From director/co-writer Leigh Janiak, the indie feature Honeymoon follows young newlyweds Paul (Harry Treadaway) and Bea (Rose Leslie), who travel to a remote lake cottage for their honeymoon with the promise of some private time for romance. But when Paul finds Bea out in the woods in the middle of the night, her behavior becomes increasingly peculiar and distant, and Paul begins to suspect that something sinister happened.
At the film’s press day, actor Harry Treadaway (Penny Dreadful) spoke to Collider for this exclusive interview about how he got involved with the film, what he saw as the strength of the script, why it was vitally important that he and Rose Leslie were on the same page, the most challenging scenes to shoot, why he enjoys working in different scale productions, and what he looks for in a project. He also talked about how much fun he had making Season 1 of Penny Dreadful, why he loves being a part of the show, the brilliant writing of creator John Logan, and that he’s already read eight Penny Dreadful Season 2 scripts. Check out what he had to say after the jump, and be aware that there are some spoilers.
HARRY TREADAWAY: I read the script. I was filming another movie that was completely different from this. I read this and it was two people in one location, pretty much, shot in four weeks for $1 million. The story revolved around this universal identifiable fear that we must all have, at some point, when you commit yourself to being with another person, to have and to hold until death do us part. It’s a huge thing. I just felt like it was a brilliant examination of what would happen, if the person that you trusted implicitly and thought you knew every follicle and pour of, inside and out, started to not be that person anymore, inside. Physically, they’re still there, but they’re not there mentally. A lot of the scenes could be totally relatable, in terms of mental health and someone losing touch with reality, in that way.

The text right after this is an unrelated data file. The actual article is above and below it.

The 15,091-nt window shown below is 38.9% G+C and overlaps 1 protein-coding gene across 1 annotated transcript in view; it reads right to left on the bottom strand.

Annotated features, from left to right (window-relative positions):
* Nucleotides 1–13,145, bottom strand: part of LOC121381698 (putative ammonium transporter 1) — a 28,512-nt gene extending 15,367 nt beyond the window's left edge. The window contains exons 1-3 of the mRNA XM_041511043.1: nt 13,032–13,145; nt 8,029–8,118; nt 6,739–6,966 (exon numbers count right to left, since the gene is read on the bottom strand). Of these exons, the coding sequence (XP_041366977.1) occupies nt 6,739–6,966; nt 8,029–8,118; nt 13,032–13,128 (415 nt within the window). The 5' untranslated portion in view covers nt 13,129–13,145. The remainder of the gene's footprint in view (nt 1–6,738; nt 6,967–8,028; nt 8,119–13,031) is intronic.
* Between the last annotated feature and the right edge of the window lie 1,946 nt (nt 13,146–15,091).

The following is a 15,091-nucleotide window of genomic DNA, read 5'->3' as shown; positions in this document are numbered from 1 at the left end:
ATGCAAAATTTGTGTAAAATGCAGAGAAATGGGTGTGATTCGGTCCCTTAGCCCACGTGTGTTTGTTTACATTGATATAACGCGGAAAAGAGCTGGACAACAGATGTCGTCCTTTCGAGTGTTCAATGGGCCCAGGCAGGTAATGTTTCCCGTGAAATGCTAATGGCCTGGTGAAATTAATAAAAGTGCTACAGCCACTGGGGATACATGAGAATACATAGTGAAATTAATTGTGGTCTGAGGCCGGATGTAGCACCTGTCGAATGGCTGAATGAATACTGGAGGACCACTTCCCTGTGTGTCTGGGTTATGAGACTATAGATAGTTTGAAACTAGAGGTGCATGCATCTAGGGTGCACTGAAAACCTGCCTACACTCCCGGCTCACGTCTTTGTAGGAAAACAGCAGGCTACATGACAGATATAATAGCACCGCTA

The strength of the script, for me, was that you’re really left, right till the end, to know what’s happening. This seemingly perfect, happy, kooky real relationship slowly turns into something horrifying, but you get there through a filter of reality with all of it. There are scenes which would be similar to someone who lost their memory in an accident, or is losing their touch with reality, or has had a strong, or that has amnesia. There are elements to it where you don’t know and you’re constantly guessing. It’s rare to have a script like that. And it’s rare to get something which is so contained and concentrated with just you and one other actor, apart from one scene with a couple more people in it.
Also, knowing that that other person was going to be the rather ridiculously brilliant Rose Leslie made it a no-brainer. I really wanted to be a part of it. And she is so fantastic, as a person and as an actress. Lee [Janiak], the director who wrote it, was, as well. Between us three, we had a really strong triangle of trust and an intimate working relationship. We had a fantastic crew, as well. There were only about 25 of us, in a cabin by the lake for four weeks, and that was it. It was very quick. It was just about the people. That’s quite a rare challenge to get. There’s normally a lot more people in a story, so that was cool.